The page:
“On our way back home, on the same train those children would be trying to board that night, we asked for the first time what it must have been like for the brave people who organised the Kindertransport in the 1930s. This led us to the terrible question that has driven us ever since – if this were the 1930s, who today would be organising those critical efforts that saved the lives of nearly 10,000 Jewish children?
Communities in Calais stuck together. Walking around the camp it took us an hour to find “little Syria” and then just 20 minutes to gather 40 Syrians for our first conversation. We asked why they were there, and not in Germany, Sweden or France, and heard for the first time that each and every one was trying to reach someone. They needed aid, and thanks to our amazing friends at the charity Help Refugees, they got it. What they needed most of all, though, was safe passage.”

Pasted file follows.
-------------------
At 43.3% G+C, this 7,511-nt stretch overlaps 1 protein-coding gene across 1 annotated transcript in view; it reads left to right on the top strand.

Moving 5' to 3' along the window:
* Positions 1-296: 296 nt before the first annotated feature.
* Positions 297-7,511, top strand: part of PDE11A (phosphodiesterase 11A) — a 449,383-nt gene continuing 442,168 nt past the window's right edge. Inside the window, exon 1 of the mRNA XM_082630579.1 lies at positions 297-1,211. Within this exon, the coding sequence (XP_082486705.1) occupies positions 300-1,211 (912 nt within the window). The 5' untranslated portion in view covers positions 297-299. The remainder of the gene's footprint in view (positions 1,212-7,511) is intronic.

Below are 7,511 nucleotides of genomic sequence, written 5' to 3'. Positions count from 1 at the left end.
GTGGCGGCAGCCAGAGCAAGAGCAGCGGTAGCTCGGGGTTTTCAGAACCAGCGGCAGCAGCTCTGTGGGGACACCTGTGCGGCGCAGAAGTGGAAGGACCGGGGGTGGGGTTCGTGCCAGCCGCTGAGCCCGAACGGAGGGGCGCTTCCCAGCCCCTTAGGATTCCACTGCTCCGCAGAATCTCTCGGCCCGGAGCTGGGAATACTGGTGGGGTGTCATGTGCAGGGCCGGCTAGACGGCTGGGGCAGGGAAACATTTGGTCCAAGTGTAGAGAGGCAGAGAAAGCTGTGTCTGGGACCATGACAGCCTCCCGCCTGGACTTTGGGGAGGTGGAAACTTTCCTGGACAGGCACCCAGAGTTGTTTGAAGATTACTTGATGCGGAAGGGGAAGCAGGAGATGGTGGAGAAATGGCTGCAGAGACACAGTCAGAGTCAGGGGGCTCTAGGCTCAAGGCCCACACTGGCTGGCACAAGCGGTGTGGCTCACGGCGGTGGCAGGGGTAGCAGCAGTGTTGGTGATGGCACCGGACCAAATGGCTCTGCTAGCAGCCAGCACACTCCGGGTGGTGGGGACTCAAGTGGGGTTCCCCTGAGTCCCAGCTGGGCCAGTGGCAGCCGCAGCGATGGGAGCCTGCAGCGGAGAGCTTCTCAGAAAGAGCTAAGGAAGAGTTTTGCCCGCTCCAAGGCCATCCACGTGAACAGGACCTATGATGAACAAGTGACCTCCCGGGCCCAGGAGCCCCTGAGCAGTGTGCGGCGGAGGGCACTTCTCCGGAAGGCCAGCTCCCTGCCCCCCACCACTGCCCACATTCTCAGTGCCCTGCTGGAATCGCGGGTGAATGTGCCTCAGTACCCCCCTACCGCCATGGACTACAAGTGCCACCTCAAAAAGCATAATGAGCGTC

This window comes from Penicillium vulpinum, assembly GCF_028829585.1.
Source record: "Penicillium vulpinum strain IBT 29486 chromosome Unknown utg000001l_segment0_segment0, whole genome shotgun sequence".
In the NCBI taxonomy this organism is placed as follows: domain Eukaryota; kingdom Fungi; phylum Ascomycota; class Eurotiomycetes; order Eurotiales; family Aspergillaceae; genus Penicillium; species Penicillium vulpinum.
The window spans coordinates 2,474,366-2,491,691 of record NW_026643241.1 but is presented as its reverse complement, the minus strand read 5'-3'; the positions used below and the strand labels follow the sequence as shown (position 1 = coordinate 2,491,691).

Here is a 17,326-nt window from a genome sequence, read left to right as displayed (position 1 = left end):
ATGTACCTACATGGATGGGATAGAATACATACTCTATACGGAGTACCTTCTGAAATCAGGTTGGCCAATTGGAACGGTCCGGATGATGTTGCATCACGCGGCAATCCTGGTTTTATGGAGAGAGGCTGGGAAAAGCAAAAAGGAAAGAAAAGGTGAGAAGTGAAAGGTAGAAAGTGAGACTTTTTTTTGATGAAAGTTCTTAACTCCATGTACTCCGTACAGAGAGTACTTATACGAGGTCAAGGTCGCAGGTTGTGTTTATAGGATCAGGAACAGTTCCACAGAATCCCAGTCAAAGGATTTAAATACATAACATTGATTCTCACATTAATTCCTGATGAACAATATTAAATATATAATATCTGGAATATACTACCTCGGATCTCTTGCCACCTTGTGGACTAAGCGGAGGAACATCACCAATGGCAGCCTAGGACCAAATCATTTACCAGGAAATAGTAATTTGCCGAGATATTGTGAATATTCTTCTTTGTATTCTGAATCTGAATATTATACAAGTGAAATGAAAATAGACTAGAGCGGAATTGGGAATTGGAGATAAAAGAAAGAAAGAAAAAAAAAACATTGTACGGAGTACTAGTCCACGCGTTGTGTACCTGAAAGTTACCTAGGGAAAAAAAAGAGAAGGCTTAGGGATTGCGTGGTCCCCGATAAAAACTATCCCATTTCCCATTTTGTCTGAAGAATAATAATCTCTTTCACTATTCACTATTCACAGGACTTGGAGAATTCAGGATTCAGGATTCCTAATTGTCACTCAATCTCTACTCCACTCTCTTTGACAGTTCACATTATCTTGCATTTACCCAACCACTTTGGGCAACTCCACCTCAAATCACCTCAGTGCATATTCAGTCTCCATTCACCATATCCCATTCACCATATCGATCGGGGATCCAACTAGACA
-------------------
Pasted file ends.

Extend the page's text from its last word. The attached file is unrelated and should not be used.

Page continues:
This is the Rule of Law in action. It shows how access to justice – in the form of access to lawyers, interpreters, human rights defenders, administrative procedures and legal recourses – can change lives. This belief in the rule of law as a check on pure executive power is one of the things that nationalists populists hate most, as it deprives them of the electoral benefit of making political decisions. Yet, as we have learned from the Thirties, access to justice is a key tool for the effective protection of the human rights of each individual, regardless of status, against the oppression of the majority.
Read the full article in The Guardian here.